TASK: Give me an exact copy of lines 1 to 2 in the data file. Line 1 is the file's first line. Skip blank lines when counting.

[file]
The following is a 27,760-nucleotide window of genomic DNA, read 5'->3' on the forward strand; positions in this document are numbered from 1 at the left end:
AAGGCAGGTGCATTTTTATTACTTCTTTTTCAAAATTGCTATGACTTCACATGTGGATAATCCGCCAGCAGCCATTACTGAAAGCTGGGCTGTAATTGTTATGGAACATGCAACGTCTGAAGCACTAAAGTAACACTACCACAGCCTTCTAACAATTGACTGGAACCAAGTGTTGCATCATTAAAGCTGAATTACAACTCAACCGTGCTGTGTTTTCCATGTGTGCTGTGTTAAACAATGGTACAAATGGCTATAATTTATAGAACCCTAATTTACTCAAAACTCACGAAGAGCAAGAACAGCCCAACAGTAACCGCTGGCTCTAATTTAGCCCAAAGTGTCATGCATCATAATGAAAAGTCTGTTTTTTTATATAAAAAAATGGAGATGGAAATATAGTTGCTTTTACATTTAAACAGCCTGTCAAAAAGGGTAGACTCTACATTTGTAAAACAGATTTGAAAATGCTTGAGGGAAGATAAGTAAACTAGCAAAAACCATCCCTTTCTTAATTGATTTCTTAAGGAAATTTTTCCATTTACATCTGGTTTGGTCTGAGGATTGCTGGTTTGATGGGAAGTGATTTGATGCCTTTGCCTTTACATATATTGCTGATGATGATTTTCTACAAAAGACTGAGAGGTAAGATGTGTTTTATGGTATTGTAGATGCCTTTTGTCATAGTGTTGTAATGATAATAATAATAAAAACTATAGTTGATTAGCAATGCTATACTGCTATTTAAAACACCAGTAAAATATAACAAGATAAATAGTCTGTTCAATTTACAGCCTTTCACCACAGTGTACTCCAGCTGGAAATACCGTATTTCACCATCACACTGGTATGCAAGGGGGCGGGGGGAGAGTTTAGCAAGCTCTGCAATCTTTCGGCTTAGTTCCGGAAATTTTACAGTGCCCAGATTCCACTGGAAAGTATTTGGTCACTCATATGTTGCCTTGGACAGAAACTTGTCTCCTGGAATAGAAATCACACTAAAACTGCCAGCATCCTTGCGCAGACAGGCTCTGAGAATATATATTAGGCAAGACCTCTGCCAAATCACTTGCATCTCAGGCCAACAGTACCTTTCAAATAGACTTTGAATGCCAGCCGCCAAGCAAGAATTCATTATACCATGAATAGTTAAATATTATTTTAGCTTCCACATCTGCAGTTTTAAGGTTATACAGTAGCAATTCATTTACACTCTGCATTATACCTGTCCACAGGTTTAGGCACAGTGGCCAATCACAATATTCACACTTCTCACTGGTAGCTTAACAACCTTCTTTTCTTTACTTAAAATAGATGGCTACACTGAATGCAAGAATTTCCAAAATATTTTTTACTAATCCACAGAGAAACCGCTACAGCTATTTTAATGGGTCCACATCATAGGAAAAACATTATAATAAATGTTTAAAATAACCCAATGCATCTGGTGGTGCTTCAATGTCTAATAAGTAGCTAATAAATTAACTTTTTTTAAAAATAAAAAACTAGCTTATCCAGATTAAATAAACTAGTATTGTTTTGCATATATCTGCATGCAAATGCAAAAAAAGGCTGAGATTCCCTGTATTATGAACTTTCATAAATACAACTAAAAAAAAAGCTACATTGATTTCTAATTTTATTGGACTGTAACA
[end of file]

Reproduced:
The following is a 27,760-nucleotide window of genomic DNA, read 5'->3' on the forward strand; positions in this document are numbered from 1 at the left end:
AAGGCAGGTGCATTTTTATTACTTCTTTTTCAAAATTGCTATGACTTCACATGTGGATAATCCGCCAGCAGCCATTACTGAAAGCTGGGCTGTAATTGTTATGGAACATGCAACGTCTGAAGCACTAAAGTAACACTACCACAGCCTTCTAACAATTGACTGGAACCAAGTGTTGCATCATTAAAGCTGAATTACAACTCAACCGTGCTGTGTTTTCCATGTGTGCTGTGTTAAACAATGGTACAAATGGCTATAATTTATAGAACCCTAATTTACTCAAAACTCACGAAGAGCAAGAACAGCCCAACAGTAACCGCTGGCTCTAATTTAGCCCAAAGTGTCATGCATCATAATGAAAAGTCTGTTTTTTTATATAAAAAAATGGAGATGGAAATATAGTTGCTTTTACATTTAAACAGCCTGTCAAAAAGGGTAGACTCTACATTTGTAAAACAGATTTGAAAATGCTTGAGGGAAGATAAGTAAACTAGCAAAAACCATCCCTTTCTTAATTGATTTCTTAAGGAAATTTTTCCATTTACATCTGGTTTGGTCTGAGGATTGCTGGTTTGATGGGAAGTGATTTGATGCCTTTGCCTTTACATATATTGCTGATGATGATTTTCTACAAAAGACTGAGAGGTAAGATGTGTTTTATGGTATTGTAGATGCCTTTTGTCATAGTGTTGTAATGATAATAATAATAAAAACTATAGTTGATTAGCAATGCTATACTGCTATTTAAAACACCAGTAAAATATAACAAGATAAATAGTCTGTTCAATTTACAGCCTTTCACCACAGTGTACTCCAGCTGGAAATACCGTATTTCACCATCACACTGGTATGCAAGGGGGCGGGGGGAGAGTTTAGCAAGCTCTGCAATCTTTCGGCTTAGTTCCGGAAATTTTACAGTGCCCAGATTCCACTGGAAAGTATTTGGTCACTCATATGTTGCCTTGGACAGAAACTTGTCTCCTGGAATAGAAATCACACTAAAACTGCCAGCATCCTTGCGCAGACAGGCTCTGAGAATATATATTAGGCAAGACCTCTGCCAAATCACTTGCATCTCAGGCCAACAGTACCTTTCAAATAGACTTTGAATGCCAGCCGCCAAGCAAGAATTCATTATACCATGAATAGTTAAATATTATTTTAGCTTCCACATCTGCAGTTTTAAGGTTATACAGTAGCAATTCATTTACACTCTGCATTATACCTGTCCACAGGTTTAGGCACAGTGGCCAATCACAATATTCACACTTCTCACTGGTAGCTTAACAACCTTCTTTTCTTTACTTAAAATAGATGGCTACACTGAATGCAAGAATTTCCAAAATATTTTTTACTAATCCACAGAGAAACCGCTACAGCTATTTTAATGGGTCCACATCATAGGAAAAACATTATAATAAATGTTTAAAATAACCCAATGCATCTGGTGGTGCTTCAATGTCTAATAAGTAGCTAATAAATTAACTTTTTTTAAAAATAAAAAACTAGCTTATCCAGATTAAATAAACTAGTATTGTTTTGCATATATCTGCATGCAAATGCAAAAAAAGGCTGAGATTCCCTGTATTATGAACTTTCATAAATACAACTAAAAAAAAAGCTACATTGATTTCTAATTTTATTGGACTGTAACA